Think about the best ways to use analytics and information in your practice. Maybe you want to try to start with one area, such as filling healthcare gaps, and build from there. This will help you think about what information is needed to address that goal, so you will know what to pull from your EHR systems. Then discuss how your CDS tools can best organize that information and bring it to the doctor’s attention. Once that strategy appears to be functioning smoothly, move on to the next area, building on the elements you have learned while implementing the first initiative.
Be Willing to Be Flexible
Your data foundation needs to be stable and secure, so you can manipulate it easily to meet your different analytics purposes. That means starting with a solid EHR that gives you the flexibility to work with your patient data in many ways. Begin by pulling the key data sets and reports you need to address your first initiative, and then determine the best way of using that information in the decision-making process.
If your practice is like just about every other one in existence today, change and new technology can be hard to implement with the team members. Allow plenty of time to explain the CDS tools, and allow staff members to become proficient in using them. Again, start with a few simple queries and alerts, so they can see how helpful the tools are when it comes to making decisions, and you can build complexity as they become more comfortable with the process. Make sure the primary care providers are as proficient as the office staff at accessing and utilizing your information.
Involve Your Patients
Let your patients see what your practice is doing to improve the quality of the patient engagement and drive better healthcare results. Inform them when your system has prompted you to ask a question or suggest a follow-up, so they will buy into its helpfulness as part of the total patient experience. Your patient portal can also be used to follow-up on CDS tools when they recommend lab work or remind a patient to perform a self-test such as checking blood pressure or insulin levels. Ask for patient feedback so you can uncover better ways to use the decision tools at your disposal.
Getting the Most Out of a Successful CDS System
Failure to make a decision is still, in fact, making a decision, so decisions that are made must be based on the best available data and evidence-based medical information. Use your EHR systems to filter information, organize it logically, and present it to providers in a way that best supports the practice workflow.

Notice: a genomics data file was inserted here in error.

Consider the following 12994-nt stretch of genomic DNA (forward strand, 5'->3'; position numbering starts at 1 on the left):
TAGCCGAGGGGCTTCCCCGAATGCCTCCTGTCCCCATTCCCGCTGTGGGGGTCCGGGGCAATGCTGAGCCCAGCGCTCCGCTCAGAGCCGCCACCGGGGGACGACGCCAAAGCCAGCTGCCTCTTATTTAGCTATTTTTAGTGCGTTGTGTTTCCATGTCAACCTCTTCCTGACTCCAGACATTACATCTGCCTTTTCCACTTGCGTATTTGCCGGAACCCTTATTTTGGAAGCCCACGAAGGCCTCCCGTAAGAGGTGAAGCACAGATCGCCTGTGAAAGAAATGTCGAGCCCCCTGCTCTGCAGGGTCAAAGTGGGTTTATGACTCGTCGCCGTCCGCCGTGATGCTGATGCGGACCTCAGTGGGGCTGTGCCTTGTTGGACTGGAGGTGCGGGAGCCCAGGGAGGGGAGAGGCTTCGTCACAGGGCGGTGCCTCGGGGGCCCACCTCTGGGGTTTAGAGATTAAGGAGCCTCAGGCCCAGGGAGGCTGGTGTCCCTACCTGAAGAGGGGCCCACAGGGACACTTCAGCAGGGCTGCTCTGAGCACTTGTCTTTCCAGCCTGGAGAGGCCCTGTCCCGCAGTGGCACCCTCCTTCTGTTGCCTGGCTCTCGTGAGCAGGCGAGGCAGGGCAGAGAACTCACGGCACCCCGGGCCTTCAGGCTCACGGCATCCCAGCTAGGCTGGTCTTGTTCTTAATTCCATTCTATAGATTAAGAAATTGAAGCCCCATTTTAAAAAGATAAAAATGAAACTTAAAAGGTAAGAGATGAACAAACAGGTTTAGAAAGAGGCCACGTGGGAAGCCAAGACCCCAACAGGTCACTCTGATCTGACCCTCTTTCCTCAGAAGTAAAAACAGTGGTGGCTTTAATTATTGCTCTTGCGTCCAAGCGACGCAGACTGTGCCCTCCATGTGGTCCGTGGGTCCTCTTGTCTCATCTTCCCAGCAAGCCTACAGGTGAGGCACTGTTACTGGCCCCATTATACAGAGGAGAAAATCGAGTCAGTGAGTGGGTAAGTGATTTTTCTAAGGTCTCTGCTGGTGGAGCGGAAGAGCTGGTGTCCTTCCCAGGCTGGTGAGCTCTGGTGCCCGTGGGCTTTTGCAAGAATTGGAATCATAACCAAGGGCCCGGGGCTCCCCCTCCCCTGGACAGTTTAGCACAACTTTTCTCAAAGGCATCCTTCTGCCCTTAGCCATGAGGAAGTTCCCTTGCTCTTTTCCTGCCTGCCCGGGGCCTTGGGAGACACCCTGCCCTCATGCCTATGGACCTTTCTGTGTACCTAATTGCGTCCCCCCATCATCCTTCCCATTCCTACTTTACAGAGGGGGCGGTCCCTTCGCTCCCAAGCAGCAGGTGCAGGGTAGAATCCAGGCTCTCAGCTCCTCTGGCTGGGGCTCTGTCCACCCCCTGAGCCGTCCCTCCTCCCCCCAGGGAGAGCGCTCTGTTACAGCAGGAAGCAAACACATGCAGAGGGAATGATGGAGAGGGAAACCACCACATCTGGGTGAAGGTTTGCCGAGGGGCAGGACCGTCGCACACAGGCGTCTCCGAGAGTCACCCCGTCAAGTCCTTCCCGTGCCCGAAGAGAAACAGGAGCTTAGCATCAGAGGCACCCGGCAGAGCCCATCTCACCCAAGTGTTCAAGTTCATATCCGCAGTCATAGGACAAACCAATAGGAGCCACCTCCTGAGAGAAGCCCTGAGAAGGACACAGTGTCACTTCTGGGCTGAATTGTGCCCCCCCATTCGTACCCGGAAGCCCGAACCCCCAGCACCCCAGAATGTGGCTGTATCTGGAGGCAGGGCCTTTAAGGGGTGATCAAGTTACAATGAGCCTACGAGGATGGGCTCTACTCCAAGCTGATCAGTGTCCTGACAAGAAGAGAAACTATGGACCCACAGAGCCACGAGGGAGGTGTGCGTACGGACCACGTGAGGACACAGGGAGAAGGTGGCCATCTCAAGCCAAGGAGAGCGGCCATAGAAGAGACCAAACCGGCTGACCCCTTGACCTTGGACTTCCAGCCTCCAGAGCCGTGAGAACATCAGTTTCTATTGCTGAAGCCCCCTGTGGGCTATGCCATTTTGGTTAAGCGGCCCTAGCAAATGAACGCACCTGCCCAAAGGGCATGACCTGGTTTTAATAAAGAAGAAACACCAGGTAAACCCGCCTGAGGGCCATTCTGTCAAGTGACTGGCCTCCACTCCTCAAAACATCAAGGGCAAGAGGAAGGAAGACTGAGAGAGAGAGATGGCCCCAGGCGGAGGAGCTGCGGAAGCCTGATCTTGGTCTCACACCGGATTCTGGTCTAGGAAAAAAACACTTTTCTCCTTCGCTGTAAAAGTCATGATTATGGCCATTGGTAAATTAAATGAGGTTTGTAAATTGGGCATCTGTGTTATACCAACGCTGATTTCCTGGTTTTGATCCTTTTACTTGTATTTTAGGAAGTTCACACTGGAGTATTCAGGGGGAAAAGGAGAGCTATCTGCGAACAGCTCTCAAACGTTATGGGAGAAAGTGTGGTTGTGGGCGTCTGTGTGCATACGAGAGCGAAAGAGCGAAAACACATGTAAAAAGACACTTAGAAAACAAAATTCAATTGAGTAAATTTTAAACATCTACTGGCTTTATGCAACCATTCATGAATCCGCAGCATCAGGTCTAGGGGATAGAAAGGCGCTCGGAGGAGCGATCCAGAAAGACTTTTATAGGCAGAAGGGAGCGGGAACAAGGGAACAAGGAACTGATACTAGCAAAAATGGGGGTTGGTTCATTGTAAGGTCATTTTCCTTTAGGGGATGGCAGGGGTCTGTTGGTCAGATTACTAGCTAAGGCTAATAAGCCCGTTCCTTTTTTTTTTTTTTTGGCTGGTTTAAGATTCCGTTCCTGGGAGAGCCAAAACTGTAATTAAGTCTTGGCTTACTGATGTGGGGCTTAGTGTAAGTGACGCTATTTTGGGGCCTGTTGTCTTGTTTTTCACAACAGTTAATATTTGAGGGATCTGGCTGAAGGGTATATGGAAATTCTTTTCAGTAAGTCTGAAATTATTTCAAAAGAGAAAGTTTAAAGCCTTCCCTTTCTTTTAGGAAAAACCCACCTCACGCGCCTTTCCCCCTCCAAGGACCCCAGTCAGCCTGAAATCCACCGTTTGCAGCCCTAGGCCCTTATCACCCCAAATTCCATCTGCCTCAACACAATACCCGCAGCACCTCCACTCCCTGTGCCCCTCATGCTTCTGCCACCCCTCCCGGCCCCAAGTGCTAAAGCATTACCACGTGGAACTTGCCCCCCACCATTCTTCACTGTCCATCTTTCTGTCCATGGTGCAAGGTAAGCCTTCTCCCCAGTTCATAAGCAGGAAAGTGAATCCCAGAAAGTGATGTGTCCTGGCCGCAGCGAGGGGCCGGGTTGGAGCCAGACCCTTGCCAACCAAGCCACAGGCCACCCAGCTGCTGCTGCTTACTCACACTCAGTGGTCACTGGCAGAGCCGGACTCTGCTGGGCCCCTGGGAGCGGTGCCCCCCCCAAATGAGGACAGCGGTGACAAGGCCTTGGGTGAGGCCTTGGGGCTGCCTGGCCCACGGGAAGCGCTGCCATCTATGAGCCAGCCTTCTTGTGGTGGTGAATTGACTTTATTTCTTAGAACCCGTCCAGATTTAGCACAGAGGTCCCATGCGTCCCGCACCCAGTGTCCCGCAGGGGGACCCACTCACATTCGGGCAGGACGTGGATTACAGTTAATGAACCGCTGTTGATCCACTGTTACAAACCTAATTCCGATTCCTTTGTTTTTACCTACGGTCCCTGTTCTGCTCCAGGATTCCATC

The Medicare and Medicaid EHR Incentive Programs, also known as Meaningful Use, actually provide financial incentives to those eligible medical professionals who can adopt and demonstrate the “meaningful use” of certified EHR technology. This can be proved by improving the safety, quality, and efficiency of patient care. These rules require the providers to integrate clinical decision support (CDS) into their EHR systems, based on the five “rights” of clinical decision support:
According to The American Health Information Management Association, or AHiMA, the rules for Stage Two of Meaningful Use require that healthcare professionals must “implement five clinical decision support interventions” which are directly linked to four or more clinical quality measures, as published by the Centers for Medicare and Medicaid Services. They have listed five rights which can be used as a framework when planning to implement CDS interventions within a practice, including:
1. The Right Information
The information presented to the provider or the patient should be evidence-based, derived from a set of recognized guidelines, or based on a national performance measure.
2. To the Right Person
Depending on the specific situation, the right person can be a physician, nurse, physical therapist, or in some cases, an authorized significant other.
3. In the Right Intervention Format
CDS may be implemented in various formats such as order sets, alerts, protocols, patient monitoring systems, and information buttons. Choose the best format to resolve the problem being addressed.
4. Through the Right Channel
CDS interventions can be delivered through the EHR, computerized physician order entry, a smartphone app, or even paper forms if necessary, so long as it efficiently gets the necessary information to the decision-maker.
5. At the Right Time in the Practice Workflow
CDS should not be implemented to try to overlay on top of existing technology, but to meet the objective of providing the best information at the exact time it is needed. It may be that a lab test is prompted when the provider types in a certain diagnosis or specific medications.
When properly designed and implemented, physicians can obtain many key benefits from a successful CDS system by:
- Recognizing patient problem areas, or lifestyle areas in need of improvement.
- Utilizing the most relevant evidence-based information to make clinical decisions and create care plans.
- Reviewing multiple data points in order to obtain maximum actionable insights.
- Improving practice workflow and efficiency.
- Increasing patient care quality and outcomes, leading to higher patient satisfaction rates.
- Reducing fraud potential, care errors, and adverse patient events.
- Maintaining regulatory compliance.
- Decreasing CMS penalties and practice costs by improving care efficiency.
Don’t let your decision-making rely on a throw of the dice. Use Clinical Decision Support tools to make better decisions for your patients and your practice.